Jake and Randy are two single men, looking for a little vacation fun. Jake is good-natured but lonely, an introverted young man who hasn’t really been intimate since the last year of his marriage - itself a cold period plagued by problems of arousal. Randy is his exact opposite, extroverted, loud, and something of a male gigolo - a man who doesn’t believe in love, but who is happy to explore lust in all its variations. It’s Randy’s idea to take the vacation, but it’s Jake who obsesses over the promotional videos for Illusions & Dreams, and who falls in love with a certain ladyboy dancer.
That ladyboy dancer is Lalana, a veteran dancer at the club. She’s a woman who has seen and hurt too much, and who has seen too many other girls devastated by vacation flings. She genuinely likes Randy, but she’s not sure she believes love is possible, especially once he discovers the secret of her illusion. You see, she’s long since come to terms with her gender, and is quite happy being a woman with a little something extra between her legs. Boon-nam, on the other hand, is a virginal dancer who is still dilating twice a day as part of her surgical recovery. She’s having a lot of fun with Jake, and wants him to be her first, no matter how much Lalana may caution against it.
There are more than a few surprises here, especially in terms of how Allora frames the tale. Initially, I expected it to be Randy's romance, but he actually shares the tale with Jake. There's no doubt I liked Randy more, but Jake gets the most significant amount of character development here, eventually turning a tale of potential heartbreak into a second storybook romance. There erotic elements are subtle, but well done, and there's quite a bit of humor to balance out the tears and the fears. Allora surrounds the loves with some great supporting characters, and takes them on some fantastic travels across Thailand, rounding out the romances into a solid novel with some real depth and variety.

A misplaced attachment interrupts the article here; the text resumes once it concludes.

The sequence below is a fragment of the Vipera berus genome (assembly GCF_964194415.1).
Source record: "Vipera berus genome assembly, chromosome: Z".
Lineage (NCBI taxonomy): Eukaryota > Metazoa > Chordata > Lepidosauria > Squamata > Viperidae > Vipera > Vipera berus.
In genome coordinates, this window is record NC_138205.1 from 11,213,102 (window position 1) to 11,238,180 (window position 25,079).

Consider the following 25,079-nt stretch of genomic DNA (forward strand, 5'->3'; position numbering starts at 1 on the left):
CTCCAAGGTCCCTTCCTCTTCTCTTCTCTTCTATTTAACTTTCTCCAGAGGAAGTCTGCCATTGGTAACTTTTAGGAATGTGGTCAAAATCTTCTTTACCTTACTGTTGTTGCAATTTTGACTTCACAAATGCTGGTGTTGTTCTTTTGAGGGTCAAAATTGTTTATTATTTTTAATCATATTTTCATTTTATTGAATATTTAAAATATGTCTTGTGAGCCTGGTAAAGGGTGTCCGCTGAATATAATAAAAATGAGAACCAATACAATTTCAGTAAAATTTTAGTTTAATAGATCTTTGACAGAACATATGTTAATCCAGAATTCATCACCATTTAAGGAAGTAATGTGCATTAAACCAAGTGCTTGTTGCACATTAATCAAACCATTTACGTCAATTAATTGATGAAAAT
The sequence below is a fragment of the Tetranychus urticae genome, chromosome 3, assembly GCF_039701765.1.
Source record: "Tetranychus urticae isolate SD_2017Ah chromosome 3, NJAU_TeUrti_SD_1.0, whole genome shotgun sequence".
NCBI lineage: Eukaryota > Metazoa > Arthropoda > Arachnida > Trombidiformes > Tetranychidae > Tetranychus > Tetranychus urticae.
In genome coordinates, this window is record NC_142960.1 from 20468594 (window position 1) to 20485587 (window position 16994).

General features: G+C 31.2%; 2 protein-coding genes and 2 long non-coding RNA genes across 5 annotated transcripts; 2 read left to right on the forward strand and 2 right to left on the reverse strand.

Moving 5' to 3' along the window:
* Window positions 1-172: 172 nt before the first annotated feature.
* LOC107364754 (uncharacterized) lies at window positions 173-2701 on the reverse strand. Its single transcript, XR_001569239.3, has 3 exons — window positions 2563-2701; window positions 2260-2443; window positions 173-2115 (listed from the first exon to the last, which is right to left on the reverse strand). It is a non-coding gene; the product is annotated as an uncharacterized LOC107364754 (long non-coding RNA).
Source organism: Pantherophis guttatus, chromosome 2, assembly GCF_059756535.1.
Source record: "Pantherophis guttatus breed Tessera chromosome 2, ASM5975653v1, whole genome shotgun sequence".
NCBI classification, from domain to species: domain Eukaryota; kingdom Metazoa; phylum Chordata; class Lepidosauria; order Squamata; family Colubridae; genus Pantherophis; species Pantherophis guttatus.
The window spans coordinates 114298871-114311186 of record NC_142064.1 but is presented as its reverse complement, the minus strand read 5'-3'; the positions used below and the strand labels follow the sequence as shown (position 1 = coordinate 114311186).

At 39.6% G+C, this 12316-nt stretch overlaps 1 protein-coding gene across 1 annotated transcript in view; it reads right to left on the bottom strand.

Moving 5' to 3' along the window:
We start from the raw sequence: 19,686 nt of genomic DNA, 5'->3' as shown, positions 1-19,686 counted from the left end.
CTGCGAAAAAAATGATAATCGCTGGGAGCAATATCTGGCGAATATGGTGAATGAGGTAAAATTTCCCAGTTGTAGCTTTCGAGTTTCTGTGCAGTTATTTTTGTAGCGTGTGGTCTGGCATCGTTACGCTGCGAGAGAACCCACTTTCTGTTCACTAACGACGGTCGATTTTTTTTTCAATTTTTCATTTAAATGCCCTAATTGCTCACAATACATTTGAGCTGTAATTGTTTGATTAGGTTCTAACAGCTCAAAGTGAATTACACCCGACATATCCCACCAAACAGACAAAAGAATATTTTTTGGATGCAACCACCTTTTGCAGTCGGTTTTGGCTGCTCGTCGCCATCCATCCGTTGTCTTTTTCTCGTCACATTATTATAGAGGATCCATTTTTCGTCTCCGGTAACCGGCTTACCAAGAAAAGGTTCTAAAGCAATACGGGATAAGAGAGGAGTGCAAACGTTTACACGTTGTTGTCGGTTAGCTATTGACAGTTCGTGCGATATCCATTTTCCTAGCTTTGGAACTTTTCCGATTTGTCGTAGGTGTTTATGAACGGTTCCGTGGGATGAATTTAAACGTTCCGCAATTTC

In the end, what you have here is a story of four lovers, finding each other and finding themselves. Cynics may argue that Illusions & Dreams is a bit too perfect in the end, but don't we all want our romances to have a happily-ever-after?